The Color of Science

Color has been a topic of intense interest and inquiry for hundreds if not thousands of years. Philosophers (Aristotle), poets (Goethe), physicists (Newton), and mathematicians (Schrödinger) have all contributed to our understanding about color. As a generalization, color science can be defined as “the quantification of our perception of color.”   At the Rochester Institute of Technology, Center for Imaging Science,  color research is on the cutting edge. In fact RIT has the only Master of Science program in the United States that is primarily focused on color.  The program takes an “interdisciplinary educational approach” to color encompassing physics, chemistry, physiology, statistics, computer science and psychology.

Current research projects at RIT are in “such diverse fields as medical data visualization, computer graphics and animation, art conservation, spectral and spatial measurements of materials, color printing, digital photography, motion picture and television, and modeling of our perceptions for use in defining color quality.” One featured project is all about what we look at and why. Current graduate student Susan Munn  is researching eye tracking in real world environments. Eye tracking is the science of understanding what attracts our eyes, and thus our attention. She is working on a portable headset the records in 3D what the subject is looking at in a scene. 

The Cheez-it box’s saturated red stands out but is that really the one you’d buy?

What does this have to do with color? The hope is that this technology will eventually be able to unobtrusively track shoppers behaviors in environments like a supermarket. Here is a video of the research in action. Imagine you are in front of a shelf full of brightly colored and cereal boxes. All of the cereals are vying for you attention simultaneously. Each of those companies have spent time and effort to design and color their packaging for best effect. But what can science tell them about what  is working? We can track what cereals people buy but now with Munn’s technology we can also see what the customer is looking at. Are people buying the most eye catching cereal or do they choose based on other criteria. 

“Color science is used in the design and control of most man-made  materials including textiles, coatings, and polymers and to specify such diverse materials as soil and wine.  It is used extensively in color reproduction including digital photography,  printing, desktop and projection display. As we begin the twenty first century, color science is ubiquitous.” Color science is all about how we see the world around us. The RIT Color Science Masters and Ph.D programs are helping us, both humans and computers, see the world in new ways.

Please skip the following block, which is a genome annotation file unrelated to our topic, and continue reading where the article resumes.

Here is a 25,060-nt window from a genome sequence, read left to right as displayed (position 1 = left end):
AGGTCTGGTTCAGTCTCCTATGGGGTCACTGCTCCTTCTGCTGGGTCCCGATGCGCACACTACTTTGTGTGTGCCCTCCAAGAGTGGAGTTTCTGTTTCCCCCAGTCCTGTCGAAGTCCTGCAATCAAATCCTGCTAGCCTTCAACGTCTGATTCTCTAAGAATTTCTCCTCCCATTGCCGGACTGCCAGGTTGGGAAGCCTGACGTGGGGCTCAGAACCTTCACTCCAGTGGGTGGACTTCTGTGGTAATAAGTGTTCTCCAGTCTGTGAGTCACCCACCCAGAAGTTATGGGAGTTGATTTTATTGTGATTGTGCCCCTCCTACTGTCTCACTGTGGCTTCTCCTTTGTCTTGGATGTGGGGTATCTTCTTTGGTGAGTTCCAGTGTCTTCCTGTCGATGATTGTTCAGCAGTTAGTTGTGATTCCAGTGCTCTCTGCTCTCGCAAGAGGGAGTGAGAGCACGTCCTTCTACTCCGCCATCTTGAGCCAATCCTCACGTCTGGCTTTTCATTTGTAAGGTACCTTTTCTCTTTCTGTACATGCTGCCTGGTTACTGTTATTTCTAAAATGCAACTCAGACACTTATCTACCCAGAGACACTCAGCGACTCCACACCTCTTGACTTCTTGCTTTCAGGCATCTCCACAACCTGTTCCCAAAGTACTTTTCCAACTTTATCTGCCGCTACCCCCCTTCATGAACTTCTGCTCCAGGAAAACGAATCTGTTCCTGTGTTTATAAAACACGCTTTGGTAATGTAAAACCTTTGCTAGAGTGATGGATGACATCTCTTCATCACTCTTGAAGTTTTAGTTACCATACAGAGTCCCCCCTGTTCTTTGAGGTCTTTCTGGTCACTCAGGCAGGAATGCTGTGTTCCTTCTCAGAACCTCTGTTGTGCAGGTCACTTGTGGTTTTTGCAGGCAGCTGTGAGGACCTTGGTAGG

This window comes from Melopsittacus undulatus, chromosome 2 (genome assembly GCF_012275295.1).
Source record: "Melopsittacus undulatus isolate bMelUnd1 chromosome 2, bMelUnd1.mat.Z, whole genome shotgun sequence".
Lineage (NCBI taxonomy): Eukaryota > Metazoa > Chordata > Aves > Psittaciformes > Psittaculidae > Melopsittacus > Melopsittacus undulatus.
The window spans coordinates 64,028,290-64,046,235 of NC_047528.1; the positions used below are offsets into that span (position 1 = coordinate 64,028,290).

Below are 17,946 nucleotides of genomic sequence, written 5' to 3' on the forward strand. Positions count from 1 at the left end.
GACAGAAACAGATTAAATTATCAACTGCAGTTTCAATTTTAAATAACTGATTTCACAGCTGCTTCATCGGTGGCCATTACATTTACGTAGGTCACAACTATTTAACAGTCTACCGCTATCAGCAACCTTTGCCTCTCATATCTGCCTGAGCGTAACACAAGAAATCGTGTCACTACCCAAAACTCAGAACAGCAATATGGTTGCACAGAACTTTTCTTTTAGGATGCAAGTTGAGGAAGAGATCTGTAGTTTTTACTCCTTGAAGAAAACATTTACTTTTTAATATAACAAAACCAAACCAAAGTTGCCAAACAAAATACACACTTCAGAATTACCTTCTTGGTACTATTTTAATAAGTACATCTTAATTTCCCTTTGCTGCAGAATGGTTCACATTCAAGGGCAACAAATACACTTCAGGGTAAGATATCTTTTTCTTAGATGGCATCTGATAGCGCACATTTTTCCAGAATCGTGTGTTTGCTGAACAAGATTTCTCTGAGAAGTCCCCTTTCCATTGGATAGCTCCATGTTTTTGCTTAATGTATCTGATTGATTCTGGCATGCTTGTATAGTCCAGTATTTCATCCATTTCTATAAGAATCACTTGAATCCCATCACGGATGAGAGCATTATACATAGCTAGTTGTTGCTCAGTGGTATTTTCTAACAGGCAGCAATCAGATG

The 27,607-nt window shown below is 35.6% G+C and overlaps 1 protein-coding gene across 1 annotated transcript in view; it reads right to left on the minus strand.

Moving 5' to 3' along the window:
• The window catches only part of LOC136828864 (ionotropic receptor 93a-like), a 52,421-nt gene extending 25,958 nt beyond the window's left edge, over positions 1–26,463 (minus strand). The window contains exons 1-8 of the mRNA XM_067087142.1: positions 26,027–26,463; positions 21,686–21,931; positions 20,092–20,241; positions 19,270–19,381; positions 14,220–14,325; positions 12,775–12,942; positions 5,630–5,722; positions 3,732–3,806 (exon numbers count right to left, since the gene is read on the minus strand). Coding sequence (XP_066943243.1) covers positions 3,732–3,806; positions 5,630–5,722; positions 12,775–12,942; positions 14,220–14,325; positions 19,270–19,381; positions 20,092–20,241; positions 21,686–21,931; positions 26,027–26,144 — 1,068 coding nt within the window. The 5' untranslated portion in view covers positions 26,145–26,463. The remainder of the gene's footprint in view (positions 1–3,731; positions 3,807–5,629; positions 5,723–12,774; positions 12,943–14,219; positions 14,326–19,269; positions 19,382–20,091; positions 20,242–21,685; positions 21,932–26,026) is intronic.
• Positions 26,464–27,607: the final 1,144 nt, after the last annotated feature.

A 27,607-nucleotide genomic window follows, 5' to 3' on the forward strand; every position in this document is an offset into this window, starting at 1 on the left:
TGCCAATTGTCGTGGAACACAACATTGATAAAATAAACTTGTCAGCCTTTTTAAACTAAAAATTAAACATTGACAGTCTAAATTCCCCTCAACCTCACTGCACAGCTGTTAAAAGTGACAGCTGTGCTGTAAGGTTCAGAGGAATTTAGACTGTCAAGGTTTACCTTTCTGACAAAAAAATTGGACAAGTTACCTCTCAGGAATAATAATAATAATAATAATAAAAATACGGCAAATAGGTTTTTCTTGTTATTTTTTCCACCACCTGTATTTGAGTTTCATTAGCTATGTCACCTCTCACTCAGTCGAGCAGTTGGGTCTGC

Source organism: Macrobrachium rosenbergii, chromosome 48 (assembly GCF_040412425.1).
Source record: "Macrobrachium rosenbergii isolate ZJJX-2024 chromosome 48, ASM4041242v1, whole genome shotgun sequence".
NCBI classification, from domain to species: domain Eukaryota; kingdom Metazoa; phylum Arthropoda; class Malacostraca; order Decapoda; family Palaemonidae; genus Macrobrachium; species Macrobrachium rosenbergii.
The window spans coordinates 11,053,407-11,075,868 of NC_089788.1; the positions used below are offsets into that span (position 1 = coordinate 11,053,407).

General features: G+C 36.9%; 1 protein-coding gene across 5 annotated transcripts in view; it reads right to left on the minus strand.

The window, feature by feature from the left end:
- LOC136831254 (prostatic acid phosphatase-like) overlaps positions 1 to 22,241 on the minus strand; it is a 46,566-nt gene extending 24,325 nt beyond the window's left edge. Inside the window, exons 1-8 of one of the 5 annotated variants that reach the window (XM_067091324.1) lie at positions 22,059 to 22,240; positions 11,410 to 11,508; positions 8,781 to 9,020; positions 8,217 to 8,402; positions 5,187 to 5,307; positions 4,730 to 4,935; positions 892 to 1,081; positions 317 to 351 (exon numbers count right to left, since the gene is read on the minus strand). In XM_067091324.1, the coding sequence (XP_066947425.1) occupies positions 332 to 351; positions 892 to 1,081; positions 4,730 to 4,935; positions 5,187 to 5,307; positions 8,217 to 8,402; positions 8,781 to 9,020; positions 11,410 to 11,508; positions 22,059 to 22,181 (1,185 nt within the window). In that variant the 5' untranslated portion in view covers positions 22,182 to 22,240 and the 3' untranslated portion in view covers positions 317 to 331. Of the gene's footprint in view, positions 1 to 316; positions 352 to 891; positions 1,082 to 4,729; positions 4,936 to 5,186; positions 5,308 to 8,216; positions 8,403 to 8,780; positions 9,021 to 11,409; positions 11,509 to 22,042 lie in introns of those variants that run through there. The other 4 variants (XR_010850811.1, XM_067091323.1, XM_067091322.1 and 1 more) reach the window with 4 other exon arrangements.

– Emily Eifler, Writer, Colour Studio
– Jill Pilaroscia, Principal, Colour Studio

People and Their Places

Renzo Campisi, an Architect and Illustrator based in the UK, wrote an interesting article about the relationship between the color and design of spaces and the people who use them. But instead of focusing on the traffic flow or usefulness and configuration of the spaces he brought to the forefront the relationship between the color of the space and the colors the people who use the space wear. 
It’s not often that we consider what people will be wearing when color choices for buildings are made, but Campisi argues that we should. He exemplifies the argument with a set of illustrations. One the right hand side a high saturation building is filled with low saturation people and on the left stands a similar cartoon Victorian but now the people are richly colored and the interior is desaturated. 

His main point is summarized thus over at Saturated Space:

“Shouldn’t a school designed in the UK be different from a school designed in Italy, not only because of weather and orientation, urban fabric and location, but also because of its students’ uniforms? How do their spaces respond to the fact that in the UK, the students inhabiting the classrooms will be wearing uniforms (one singular, or binary of colours) while in Italy uniforms are not used at all (a patchwork quilt of colours)? Shouldn’t the foyer of a big office building be primed and ready to welcome and respond to the hordes of men wearing black, grey, blue suits and women wearing pastel colours?”

His idea brings out life that spaces have after they are forgotten by the architects who built them. This life is full of factors and people that contribute their own colors to the canvas. And while Campisi’s argument is thought provoking there is also the counter argument to be made. In a private school with uniforms the color choices of the students are obviously restricted and thus these spaces lend themselves to Campisi’s type of color consideration. However in the real world, like say here in San Francisco, the color choices of the working public change frequently over time and even with in the same office. His claim to “hordes of men wearing black, grey, blue suits and women wearing pastel colours” is long in the past, the business causal here at least has become far more diverse and frankly just casual.

Does your wardrobe factor in to how you paint you home? Does the color scheme of your office change how you dress? We want to know.

– Emily Eifler, Writer, Colour Studio
– Jill Pilaroscia, Principal, Colour Studio